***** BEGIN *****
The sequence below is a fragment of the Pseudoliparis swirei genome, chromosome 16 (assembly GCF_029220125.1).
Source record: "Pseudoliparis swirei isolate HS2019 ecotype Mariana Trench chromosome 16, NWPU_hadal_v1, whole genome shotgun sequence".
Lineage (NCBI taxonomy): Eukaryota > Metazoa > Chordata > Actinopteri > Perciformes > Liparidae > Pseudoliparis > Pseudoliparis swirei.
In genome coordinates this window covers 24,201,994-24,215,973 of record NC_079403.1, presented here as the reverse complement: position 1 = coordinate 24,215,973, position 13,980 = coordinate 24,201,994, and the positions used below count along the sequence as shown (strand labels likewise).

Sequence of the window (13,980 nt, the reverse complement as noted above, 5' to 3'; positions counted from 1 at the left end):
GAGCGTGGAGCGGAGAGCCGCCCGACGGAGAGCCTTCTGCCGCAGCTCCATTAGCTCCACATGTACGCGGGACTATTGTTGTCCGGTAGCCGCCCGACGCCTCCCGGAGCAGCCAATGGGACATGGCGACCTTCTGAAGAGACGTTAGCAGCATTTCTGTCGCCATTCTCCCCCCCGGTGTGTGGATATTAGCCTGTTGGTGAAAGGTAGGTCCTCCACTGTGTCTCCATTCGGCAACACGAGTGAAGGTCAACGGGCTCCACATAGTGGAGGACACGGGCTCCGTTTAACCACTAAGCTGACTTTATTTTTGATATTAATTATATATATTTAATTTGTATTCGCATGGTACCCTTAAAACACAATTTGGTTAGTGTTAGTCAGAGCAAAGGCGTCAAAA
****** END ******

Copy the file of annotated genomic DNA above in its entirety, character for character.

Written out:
The sequence below is a fragment of the Pseudoliparis swirei genome, chromosome 16 (assembly GCF_029220125.1).
Source record: "Pseudoliparis swirei isolate HS2019 ecotype Mariana Trench chromosome 16, NWPU_hadal_v1, whole genome shotgun sequence".
Lineage (NCBI taxonomy): Eukaryota > Metazoa > Chordata > Actinopteri > Perciformes > Liparidae > Pseudoliparis > Pseudoliparis swirei.
In genome coordinates this window covers 24,201,994-24,215,973 of record NC_079403.1, presented here as the reverse complement: position 1 = coordinate 24,215,973, position 13,980 = coordinate 24,201,994, and the positions used below count along the sequence as shown (strand labels likewise).

Sequence of the window (13,980 nt, the reverse complement as noted above, 5' to 3'; positions counted from 1 at the left end):
GAGCGTGGAGCGGAGAGCCGCCCGACGGAGAGCCTTCTGCCGCAGCTCCATTAGCTCCACATGTACGCGGGACTATTGTTGTCCGGTAGCCGCCCGACGCCTCCCGGAGCAGCCAATGGGACATGGCGACCTTCTGAAGAGACGTTAGCAGCATTTCTGTCGCCATTCTCCCCCCCGGTGTGTGGATATTAGCCTGTTGGTGAAAGGTAGGTCCTCCACTGTGTCTCCATTCGGCAACACGAGTGAAGGTCAACGGGCTCCACATAGTGGAGGACACGGGCTCCGTTTAACCACTAAGCTGACTTTATTTTTGATATTAATTATATATATTTAATTTGTATTCGCATGGTACCCTTAAAACACAATTTGGTTAGTGTTAGTCAGAGCAAAGGCGTCAAAA